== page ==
EGU General Assembly 2021
© Author(s) 2021. This work is distributed under
the Creative Commons Attribution 4.0 License.

The Variscan structure of the western Cantabrian Mountains (NW Spain) from ambient noise interferometry

Jorge Acevedo1, Gabriela Fernández-Viejo1, Sergio Llana-Fúnez1, Luis Pando1, Diego Pérez-Millán1, Mario Ruiz2, and Jordi Díaz2
Jorge Acevedo et al.
  • 1Department of Geology. University of Oviedo. Jesús Arias de Velasco, 33005, Oviedo, Spain (
  • 2Geosciences Barcelona, GEO3BCN-CSIC (former Institute of Earth Sciences Jaume Almera). Lluís Solé i Sabaris, 08028, Barcelona, Spain.

The Variscan belt was formed as a consequence of the collision of two major continents, Laurasia and Gondwana, in the late Paleozoic. Nowadays, it constitutes the basement of the Iberian peninsula (Iberian Massif) and a large part of western and central Europe. In the NW of Spain, the convergence between Iberia and Europe in the Cenozoic originated the uplift of the Cantabrian mountains (CM). In its central sector, the erosion of the Mesozoic sedimentary cover during orogenesis led to the exhumation of the underlying Variscan basement in their western sector. The section of the Variscan belt that is currently exposed in the CM illustrates the transition from the internal zones of an orogen, in the west, to the external ones, to the east.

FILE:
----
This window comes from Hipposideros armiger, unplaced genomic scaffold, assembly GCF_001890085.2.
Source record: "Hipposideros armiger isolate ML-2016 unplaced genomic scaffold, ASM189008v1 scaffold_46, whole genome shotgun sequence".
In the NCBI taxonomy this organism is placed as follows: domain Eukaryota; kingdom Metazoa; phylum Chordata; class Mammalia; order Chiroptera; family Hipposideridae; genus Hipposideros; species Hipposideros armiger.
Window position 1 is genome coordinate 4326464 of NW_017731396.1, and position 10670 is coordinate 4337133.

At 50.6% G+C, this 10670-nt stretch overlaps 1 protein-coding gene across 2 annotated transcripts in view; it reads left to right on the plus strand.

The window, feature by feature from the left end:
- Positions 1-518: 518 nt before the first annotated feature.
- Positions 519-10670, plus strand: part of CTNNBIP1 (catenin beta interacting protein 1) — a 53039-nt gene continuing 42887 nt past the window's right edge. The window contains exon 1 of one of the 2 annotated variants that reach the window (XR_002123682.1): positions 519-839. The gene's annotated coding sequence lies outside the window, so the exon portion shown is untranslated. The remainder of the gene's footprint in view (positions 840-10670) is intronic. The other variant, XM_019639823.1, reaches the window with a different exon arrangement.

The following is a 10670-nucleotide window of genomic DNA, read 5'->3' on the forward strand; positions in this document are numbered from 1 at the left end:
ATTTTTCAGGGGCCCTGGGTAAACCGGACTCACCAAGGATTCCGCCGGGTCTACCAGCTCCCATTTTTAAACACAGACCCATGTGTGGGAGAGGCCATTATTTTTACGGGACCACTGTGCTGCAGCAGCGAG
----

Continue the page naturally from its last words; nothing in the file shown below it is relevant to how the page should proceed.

In order to acquire new passive data from this region, a portable seismic network consisting of 13 three-component broadband stations was deployed (GEOCANTÁBRICA-COSTA, doi:10.7914/SN/YR_2019). The recorded ambient noise seismic signal was cross-correlated using the phase cross-correlation (PCC) processing technique and the resulting daily cross-correlograms were stacked to obtain the empirical Green’s function of the medium between each station pair. Since the vertical and the rotated horizontal components were processed, Rayleigh- and Love-wave group velocity dispersion curves were extracted. From these measurements, group velocity tomographic maps at periods between 2 – 14 s were calculated. Based on this set of tomographic maps, a final 3D S-wave velocity model (2 - 12 km) was derived from the joint inversion of the pseudo-dispersion curves created by extracting the Rayleigh and Love velocity values for each point of a dense grid.

Both the surface-wave and the S-wave velocity maps highlight essential elements of the surface geology of the area. The velocity pattern shows the boundary between two main geological domains: The Cantabrian Zone (CZ), to the east, which constitutes the foreland fold and thrust belt of the Variscan orogen; and the West Asturian-Leonese Zone (WALZ), to the west, the slate belt representing the low grade part of the internal zones. An E-W cross-section of the study area shows a high velocity unit to the west thrusting the lower velocity rocks of the CZ at the transition between the WALZ and the CZ.

How to cite: Acevedo, J., Fernández-Viejo, G., Llana-Fúnez, S., Pando, L., Pérez-Millán, D., Ruiz, M., and Díaz, J.: The Variscan structure of the western Cantabrian Mountains (NW Spain) from ambient noise interferometry, EGU General Assembly 2021, online, 19–30 Apr 2021, EGU21-20,, 2020.